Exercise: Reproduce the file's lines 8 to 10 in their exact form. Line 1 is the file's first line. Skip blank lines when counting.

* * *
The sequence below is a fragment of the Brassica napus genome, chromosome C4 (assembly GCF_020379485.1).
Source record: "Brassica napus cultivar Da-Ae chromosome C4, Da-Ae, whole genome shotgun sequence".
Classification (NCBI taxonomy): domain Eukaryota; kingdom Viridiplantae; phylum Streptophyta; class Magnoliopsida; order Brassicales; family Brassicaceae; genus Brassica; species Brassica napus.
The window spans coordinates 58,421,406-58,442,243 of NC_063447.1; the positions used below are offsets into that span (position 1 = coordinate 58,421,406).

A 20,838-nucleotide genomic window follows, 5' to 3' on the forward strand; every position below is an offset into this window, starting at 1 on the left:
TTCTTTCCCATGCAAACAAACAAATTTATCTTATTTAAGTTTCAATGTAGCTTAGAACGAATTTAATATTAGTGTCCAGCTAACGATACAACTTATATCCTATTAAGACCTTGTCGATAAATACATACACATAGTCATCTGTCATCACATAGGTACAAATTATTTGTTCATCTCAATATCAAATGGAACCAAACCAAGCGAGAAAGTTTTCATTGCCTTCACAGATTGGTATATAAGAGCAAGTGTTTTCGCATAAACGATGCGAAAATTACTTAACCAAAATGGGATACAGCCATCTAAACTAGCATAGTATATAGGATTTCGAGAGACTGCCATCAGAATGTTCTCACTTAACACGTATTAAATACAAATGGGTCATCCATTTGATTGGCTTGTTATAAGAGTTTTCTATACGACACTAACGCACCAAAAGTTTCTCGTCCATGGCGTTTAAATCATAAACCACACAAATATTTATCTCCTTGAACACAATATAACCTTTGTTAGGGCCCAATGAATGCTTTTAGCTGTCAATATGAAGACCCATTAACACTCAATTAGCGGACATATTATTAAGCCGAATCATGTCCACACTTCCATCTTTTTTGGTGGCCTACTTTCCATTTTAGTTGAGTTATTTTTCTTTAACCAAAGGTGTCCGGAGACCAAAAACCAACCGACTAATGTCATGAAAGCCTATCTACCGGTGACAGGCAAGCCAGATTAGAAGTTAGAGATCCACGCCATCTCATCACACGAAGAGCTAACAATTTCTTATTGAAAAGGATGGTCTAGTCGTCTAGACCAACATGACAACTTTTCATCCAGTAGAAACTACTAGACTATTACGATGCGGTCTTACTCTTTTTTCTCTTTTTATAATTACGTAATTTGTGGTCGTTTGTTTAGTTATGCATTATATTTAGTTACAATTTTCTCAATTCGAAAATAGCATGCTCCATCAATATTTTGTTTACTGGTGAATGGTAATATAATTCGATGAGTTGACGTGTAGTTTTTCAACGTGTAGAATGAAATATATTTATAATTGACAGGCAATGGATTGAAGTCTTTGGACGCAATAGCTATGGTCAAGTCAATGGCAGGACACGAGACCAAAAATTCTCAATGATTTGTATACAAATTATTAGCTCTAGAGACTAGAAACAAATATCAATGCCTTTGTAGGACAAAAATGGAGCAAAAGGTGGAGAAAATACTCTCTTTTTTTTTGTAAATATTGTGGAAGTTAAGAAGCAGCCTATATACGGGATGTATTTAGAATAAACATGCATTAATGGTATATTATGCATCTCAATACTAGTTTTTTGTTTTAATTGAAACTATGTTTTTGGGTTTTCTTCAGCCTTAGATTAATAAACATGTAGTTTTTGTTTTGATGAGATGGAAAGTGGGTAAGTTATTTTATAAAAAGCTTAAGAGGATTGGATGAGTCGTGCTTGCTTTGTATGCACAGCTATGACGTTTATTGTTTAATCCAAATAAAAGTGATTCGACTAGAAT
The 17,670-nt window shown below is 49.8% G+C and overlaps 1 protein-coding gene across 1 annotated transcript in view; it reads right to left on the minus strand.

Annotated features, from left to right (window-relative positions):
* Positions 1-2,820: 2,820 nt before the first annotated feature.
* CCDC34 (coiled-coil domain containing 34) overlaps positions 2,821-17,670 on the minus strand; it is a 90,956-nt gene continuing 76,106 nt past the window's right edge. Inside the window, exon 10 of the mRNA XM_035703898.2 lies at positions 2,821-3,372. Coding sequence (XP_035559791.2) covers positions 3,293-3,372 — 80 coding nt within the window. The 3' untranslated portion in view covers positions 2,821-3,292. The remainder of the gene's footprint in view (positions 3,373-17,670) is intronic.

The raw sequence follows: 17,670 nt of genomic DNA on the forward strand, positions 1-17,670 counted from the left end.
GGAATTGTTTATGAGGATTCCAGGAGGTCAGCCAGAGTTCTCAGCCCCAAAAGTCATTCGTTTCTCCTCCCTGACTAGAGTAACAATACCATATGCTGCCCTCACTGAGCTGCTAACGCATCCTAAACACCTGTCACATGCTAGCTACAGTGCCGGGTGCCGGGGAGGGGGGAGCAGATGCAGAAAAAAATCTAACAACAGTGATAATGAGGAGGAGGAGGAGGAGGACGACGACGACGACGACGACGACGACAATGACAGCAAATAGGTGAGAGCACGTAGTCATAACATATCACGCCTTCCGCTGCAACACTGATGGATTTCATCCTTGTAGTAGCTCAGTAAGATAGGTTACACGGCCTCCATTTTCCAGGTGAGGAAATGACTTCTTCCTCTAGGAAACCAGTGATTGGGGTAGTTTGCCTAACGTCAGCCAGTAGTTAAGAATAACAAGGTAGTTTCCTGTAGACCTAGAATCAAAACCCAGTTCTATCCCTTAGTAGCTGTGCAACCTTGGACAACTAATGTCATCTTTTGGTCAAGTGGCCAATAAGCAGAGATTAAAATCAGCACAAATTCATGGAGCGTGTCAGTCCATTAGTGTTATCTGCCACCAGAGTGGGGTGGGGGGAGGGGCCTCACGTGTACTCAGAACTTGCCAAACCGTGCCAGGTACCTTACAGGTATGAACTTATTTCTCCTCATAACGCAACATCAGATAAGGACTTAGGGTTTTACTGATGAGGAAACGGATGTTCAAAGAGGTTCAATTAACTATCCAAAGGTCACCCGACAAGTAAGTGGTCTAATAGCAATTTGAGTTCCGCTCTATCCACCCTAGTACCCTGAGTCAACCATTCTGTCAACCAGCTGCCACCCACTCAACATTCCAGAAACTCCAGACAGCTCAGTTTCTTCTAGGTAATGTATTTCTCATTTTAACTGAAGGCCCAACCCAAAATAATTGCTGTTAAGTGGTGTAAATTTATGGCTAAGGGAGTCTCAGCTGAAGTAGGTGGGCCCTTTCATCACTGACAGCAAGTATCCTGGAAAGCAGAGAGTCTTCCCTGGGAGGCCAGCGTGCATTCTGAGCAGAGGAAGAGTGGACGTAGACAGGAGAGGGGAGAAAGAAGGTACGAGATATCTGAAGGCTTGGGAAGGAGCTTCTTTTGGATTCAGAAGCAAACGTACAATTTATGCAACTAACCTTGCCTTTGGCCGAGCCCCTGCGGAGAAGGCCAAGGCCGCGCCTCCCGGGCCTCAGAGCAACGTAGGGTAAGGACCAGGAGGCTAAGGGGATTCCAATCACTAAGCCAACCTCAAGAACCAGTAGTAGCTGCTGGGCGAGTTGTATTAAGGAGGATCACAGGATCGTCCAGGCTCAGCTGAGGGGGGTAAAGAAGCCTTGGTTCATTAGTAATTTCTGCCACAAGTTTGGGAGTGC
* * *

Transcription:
Annotated features, from left to right (window-relative positions):
* Positions 1-2,820: 2,820 nt before the first annotated feature.
* CCDC34 (coiled-coil domain containing 34) overlaps positions 2,821-17,670 on the minus strand; it is a 90,956-nt gene continuing 76,106 nt past the window's right edge. Inside the window, exon 10 of the mRNA XM_035703898.2 lies at positions 2,821-3,372. Coding sequence (XP_035559791.2) covers positions 3,293-3,372 — 80 coding nt within the window. The 3' untranslated portion in view covers positions 2,821-3,292. The remainder of the gene's footprint in view (positions 3,373-17,670) is intronic.